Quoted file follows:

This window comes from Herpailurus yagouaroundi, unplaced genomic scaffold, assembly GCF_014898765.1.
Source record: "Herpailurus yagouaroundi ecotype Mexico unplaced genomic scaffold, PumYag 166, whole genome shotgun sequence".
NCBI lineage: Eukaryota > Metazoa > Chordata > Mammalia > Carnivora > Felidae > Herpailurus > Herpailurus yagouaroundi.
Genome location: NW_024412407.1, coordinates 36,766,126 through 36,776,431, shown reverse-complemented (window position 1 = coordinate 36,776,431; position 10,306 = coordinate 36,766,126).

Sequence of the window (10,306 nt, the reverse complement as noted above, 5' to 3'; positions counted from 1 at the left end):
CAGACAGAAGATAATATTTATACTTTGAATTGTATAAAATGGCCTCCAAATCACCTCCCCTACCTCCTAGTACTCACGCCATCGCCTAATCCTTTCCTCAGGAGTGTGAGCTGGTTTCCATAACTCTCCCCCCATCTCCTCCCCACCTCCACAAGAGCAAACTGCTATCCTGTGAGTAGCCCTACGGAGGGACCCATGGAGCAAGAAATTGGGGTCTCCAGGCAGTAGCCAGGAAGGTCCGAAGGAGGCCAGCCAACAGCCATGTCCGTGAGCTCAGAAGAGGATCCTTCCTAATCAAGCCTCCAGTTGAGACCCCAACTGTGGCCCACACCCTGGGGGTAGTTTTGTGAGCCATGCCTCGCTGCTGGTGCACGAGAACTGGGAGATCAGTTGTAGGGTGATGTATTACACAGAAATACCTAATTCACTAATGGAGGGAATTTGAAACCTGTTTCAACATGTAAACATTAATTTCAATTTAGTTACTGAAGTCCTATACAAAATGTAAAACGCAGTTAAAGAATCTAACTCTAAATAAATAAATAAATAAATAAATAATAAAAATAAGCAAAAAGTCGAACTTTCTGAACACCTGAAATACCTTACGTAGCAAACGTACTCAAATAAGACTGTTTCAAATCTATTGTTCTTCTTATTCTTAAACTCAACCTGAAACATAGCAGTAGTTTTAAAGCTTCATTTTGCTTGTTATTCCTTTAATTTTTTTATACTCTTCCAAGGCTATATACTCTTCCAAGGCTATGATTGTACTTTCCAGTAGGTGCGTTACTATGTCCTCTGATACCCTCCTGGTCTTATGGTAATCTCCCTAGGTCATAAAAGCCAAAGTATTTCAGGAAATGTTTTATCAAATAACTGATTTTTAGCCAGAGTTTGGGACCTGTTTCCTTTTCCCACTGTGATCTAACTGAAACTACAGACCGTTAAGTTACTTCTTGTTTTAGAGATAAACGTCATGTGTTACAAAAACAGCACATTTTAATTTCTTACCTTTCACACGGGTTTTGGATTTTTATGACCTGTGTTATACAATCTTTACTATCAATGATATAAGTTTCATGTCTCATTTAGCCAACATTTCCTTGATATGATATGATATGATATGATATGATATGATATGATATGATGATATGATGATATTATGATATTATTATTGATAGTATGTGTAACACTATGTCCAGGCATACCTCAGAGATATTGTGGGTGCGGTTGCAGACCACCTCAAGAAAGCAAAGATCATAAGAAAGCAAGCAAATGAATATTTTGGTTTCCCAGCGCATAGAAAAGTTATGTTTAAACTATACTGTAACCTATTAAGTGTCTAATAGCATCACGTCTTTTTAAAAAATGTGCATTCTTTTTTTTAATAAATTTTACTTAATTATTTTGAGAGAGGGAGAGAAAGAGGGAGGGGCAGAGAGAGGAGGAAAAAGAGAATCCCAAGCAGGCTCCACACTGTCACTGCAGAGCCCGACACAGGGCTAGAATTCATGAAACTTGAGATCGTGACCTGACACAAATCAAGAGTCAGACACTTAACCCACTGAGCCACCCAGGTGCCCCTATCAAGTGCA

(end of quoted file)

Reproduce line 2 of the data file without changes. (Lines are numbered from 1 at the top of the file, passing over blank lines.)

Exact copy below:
Source record: "Herpailurus yagouaroundi ecotype Mexico unplaced genomic scaffold, PumYag 166, whole genome shotgun sequence".